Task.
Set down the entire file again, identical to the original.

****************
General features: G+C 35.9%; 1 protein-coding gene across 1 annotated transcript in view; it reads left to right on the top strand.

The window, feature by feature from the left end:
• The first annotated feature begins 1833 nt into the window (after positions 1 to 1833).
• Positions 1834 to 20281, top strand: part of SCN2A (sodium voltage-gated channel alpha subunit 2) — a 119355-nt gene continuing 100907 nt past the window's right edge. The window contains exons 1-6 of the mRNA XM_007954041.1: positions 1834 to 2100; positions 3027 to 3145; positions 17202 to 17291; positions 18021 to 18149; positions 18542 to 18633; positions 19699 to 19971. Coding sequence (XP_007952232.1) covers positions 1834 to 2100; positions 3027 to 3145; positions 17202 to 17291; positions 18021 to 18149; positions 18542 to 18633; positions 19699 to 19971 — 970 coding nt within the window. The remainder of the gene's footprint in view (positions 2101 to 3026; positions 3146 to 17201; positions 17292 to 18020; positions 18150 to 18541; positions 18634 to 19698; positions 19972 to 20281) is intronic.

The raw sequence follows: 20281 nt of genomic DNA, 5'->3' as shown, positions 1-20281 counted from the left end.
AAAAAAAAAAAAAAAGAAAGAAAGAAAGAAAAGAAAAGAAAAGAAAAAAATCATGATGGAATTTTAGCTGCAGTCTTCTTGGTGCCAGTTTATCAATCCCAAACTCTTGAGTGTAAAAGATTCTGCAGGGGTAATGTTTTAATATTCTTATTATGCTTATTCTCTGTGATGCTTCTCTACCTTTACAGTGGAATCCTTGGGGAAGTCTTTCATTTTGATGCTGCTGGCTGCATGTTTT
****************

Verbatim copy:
General features: G+C 35.9%; 1 protein-coding gene across 1 annotated transcript in view; it reads left to right on the top strand.

The window, feature by feature from the left end:
• The first annotated feature begins 1833 nt into the window (after positions 1 to 1833).
• Positions 1834 to 20281, top strand: part of SCN2A (sodium voltage-gated channel alpha subunit 2) — a 119355-nt gene continuing 100907 nt past the window's right edge. The window contains exons 1-6 of the mRNA XM_007954041.1: positions 1834 to 2100; positions 3027 to 3145; positions 17202 to 17291; positions 18021 to 18149; positions 18542 to 18633; positions 19699 to 19971. Coding sequence (XP_007952232.1) covers positions 1834 to 2100; positions 3027 to 3145; positions 17202 to 17291; positions 18021 to 18149; positions 18542 to 18633; positions 19699 to 19971 — 970 coding nt within the window. The remainder of the gene's footprint in view (positions 2101 to 3026; positions 3146 to 17201; positions 17292 to 18020; positions 18150 to 18541; positions 18634 to 19698; positions 19972 to 20281) is intronic.

The raw sequence follows: 20281 nt of genomic DNA, 5'->3' as shown, positions 1-20281 counted from the left end.
AAAAAAAAAAAAAAAGAAAGAAAGAAAGAAAAGAAAAGAAAAGAAAAAAATCATGATGGAATTTTAGCTGCAGTCTTCTTGGTGCCAGTTTATCAATCCCAAACTCTTGAGTGTAAAAGATTCTGCAGGGGTAATGTTTTAATATTCTTATTATGCTTATTCTCTGTGATGCTTCTCTACCTTTACAGTGGAATCCTTGGGGAAGTCTTTCATTTTGATGCTGCTGGCTGCATGTTTT